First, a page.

To what extent can the money created by the central bank be used to finance investments in the environment? This is a question that is often asked today. The green activists respond with enthusiasm that the central bank, and in particular the European Central Bank (ECB), should act and stimulate the financing of environmental investments through the printing of money. The ECB has created 2,600 billion euros of new money since 2015 in the context of its quantitative easing (QE) program. All that money has gone to financial institutions that have done very little with it. Why can’t the ECB inject the money into environmental investments instead of pouring it into the financial sector?
Most traditional economists react with horror. The ECB should not interfere with the environment, they say. The government should do that. If the ECB jumps on the environmental bandwagon, it will be obliged to print too much money. This will fuel inflation in the long run, with terrible consequences. Ultimately, the environment will not be served.
Who is right in this debate? To answer that question, it is good to recall the basics of money creation by the ECB (or any modern central bank). Money is created by the ECB when that institution buys financial assets in the market. The suppliers of these assets are financial institutions. These then obtain a deposit in euros at the ECB in exchange for relinquishing these financial assets. That is the moment when money is created. This money (deposits) can then be used as their reserve base by the financial institutions to extend loans to companies and households.
There is no limit to the amount of financial assets that the ECB can buy. In principle, the ECB could purchase all existing financial assets (all bonds and shares, for example), but that would increase the money supply in such a way that inflation would increase dramatically. In other words, the value of the money issued by the ECB would fall sharply. To avoid this, the ECB has set a limit: it promises not to let inflation rise above 2%. That imposes a constraint on the amount of money that the ECB can create. So far, the ECB has been successful in maintaining the 2% inflation target.
There is also no restriction on what types of assets the ECB can buy. Since 2015 when it started its QE-program, the ECB has mainly bought government bonds, but also corporate bonds from financial institutions. The ECB could, however, also purchase bonds issued to finance environmental investments. The only restriction on these purchases (again) is that they do not endanger the 2% inflation target.
What are the options for the ECB? The ECB has bought 2,600 billion of government and corporate bonds since 2015. These purchases have not fueled inflation, which has remained below 2% in the Eurozone. The ECB has now stopped making new purchases. It has announced though that when these government and corporate bonds come to maturity, new bonds will be bought in the market so as to keep the money stock (money base) unchanged. This creates a "window of opportunities" for the ECB. It could replace the old bonds with new "environmental bonds", i.e. bonds that have been issued to finance environmental projects. In doing so, the ECB would not create new money. It would only reorient money flows towards environmental projects. As the total amount of money would remain the same there would be no risk of additional inflation..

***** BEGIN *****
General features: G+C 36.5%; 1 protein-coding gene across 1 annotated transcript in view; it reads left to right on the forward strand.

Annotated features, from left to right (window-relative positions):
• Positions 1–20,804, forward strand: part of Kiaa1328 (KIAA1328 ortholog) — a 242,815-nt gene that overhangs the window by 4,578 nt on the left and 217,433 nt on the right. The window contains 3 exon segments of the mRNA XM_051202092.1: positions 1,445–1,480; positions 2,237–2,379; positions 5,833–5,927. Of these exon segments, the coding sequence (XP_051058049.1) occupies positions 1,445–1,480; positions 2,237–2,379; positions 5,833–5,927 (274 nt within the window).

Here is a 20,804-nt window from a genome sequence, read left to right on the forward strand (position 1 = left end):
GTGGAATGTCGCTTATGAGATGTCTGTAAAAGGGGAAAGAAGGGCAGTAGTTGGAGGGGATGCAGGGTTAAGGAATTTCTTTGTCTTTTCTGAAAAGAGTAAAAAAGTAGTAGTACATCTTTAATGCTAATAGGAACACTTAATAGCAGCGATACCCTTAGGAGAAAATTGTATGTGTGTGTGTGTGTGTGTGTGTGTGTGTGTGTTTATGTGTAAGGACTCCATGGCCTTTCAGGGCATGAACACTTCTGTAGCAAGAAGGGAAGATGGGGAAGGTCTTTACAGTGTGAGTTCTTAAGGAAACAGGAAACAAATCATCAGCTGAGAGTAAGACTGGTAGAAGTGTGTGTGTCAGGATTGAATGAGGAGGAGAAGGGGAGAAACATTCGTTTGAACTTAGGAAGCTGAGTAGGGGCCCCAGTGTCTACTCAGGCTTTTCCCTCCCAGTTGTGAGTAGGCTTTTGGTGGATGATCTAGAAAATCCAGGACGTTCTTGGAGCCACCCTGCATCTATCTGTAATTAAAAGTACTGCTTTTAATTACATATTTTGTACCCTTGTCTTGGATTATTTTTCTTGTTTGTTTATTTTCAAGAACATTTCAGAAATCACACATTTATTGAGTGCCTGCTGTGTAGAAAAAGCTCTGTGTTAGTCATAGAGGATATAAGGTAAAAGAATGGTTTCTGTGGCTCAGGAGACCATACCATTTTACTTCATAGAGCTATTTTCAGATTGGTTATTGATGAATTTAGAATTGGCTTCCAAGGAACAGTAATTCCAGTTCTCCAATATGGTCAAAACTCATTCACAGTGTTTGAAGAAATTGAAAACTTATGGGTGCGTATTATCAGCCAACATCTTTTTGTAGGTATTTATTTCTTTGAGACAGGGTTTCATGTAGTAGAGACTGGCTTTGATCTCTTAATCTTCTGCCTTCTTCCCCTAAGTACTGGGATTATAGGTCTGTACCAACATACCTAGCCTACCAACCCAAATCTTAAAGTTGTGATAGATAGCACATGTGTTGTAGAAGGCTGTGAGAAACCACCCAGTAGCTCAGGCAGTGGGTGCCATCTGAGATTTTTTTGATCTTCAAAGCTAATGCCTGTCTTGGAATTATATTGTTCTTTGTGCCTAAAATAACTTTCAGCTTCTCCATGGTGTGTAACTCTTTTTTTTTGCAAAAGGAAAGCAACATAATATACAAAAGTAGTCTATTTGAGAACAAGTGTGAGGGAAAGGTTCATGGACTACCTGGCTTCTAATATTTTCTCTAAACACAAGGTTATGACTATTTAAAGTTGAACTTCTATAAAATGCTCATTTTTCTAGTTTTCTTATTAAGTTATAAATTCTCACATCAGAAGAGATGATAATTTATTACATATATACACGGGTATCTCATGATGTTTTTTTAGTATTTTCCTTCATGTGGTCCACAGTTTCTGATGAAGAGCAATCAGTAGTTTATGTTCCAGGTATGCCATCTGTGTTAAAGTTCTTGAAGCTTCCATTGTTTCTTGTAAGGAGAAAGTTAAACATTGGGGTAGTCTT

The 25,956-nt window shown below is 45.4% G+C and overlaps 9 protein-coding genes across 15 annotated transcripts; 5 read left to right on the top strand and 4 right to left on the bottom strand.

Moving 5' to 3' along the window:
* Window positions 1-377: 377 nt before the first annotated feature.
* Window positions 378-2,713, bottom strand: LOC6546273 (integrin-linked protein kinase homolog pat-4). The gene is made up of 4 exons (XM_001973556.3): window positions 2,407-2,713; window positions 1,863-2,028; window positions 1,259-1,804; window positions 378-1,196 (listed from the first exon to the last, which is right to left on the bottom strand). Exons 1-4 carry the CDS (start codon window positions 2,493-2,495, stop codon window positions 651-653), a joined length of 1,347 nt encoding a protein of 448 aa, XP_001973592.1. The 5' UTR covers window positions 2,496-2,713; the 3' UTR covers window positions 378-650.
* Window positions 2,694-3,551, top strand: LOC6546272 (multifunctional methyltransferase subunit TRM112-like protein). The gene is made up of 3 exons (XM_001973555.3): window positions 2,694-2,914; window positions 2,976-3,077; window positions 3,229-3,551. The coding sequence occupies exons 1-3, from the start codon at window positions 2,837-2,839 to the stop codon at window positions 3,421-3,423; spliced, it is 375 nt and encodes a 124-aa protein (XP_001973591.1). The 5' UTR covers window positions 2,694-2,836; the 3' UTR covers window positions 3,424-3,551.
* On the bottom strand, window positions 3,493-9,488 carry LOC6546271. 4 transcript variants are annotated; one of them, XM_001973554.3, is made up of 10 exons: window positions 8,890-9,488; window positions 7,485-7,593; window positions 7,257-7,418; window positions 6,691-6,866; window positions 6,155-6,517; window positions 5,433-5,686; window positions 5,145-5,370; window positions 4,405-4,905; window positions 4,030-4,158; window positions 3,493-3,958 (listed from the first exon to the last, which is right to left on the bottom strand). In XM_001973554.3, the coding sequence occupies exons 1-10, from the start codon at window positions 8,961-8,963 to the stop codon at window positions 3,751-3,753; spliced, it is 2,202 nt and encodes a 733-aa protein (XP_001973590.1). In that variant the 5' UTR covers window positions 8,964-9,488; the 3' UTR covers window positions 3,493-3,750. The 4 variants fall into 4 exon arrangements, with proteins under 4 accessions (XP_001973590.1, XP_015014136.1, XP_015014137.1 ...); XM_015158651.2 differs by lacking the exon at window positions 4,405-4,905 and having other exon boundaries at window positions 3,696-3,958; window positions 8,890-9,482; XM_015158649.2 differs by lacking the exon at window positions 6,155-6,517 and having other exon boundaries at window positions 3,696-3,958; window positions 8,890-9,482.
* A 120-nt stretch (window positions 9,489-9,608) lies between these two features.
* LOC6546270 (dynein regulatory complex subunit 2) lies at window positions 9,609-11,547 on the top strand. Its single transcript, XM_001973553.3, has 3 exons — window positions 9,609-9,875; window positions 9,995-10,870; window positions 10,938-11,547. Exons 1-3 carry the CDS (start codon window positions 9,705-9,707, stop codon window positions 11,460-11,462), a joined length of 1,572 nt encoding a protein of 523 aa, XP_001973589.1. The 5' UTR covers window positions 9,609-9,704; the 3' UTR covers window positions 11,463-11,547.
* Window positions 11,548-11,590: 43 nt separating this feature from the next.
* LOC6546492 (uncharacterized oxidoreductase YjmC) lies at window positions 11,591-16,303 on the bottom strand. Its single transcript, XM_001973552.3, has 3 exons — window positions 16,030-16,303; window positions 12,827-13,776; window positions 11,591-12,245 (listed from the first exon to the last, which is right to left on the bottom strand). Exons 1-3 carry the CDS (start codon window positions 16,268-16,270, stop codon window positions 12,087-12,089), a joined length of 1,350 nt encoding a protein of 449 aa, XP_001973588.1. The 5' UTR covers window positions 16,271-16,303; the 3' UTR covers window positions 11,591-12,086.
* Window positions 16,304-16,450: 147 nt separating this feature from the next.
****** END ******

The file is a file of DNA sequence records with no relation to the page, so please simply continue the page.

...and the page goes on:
A possible objection is the following. If the ECB buys these "environmental bonds", it will be involved in the decision-making process about which environmental investments should have a priority. For example it would have to answer questions such as: How much public and private investments must be made? Should it be renewable energy or nuclear energy? Should the priority be given to public transport? These are all questions that have to be settled by political authorities, and not by the central bank.
One possible way out: The European authorities give a mandate to the European Investment Bank (EIB) to finance, for example, 1000 billion of environmental investments. These political authorities add guidelines for the EIB about environmental priorities. The EIB issues bonds to obtain the resources necessary to fund these investments. This is the moment the ECB can step in by buying the EIB-bonds at a pace dictated by the expiration of the old bonds on its balance sheet. This way the ECB creates “green money” without fueling inflation. At the same time, as the ECB buys EIB bonds, it creates the possibility for the EIB to increase its borrowing in the capital markets without endangering its AAA-status.
The bottom line is that it is perfectly possible for the ECB to use the instrument of money creation to favour environmental investments without endangering price stability. Of course, one could also argue that the ECB could use its monetary instrument to favour other worthwhile projects, e.g. poverty reduction. This is certainly true, and if a majority of the population were to desire this, it should be done. Nevertheless, I am rather reluctant to go in this direction, as it would create the risk that the ECB is loaded with too many social responsibilities that it cannot handle properly.
That’s why I conclude that given the existential nature of the degradation of the environment, including climate change, the priority should be to use the ECB’s money creation capacity towards the support of environmental projects. This can be done without creating inflation.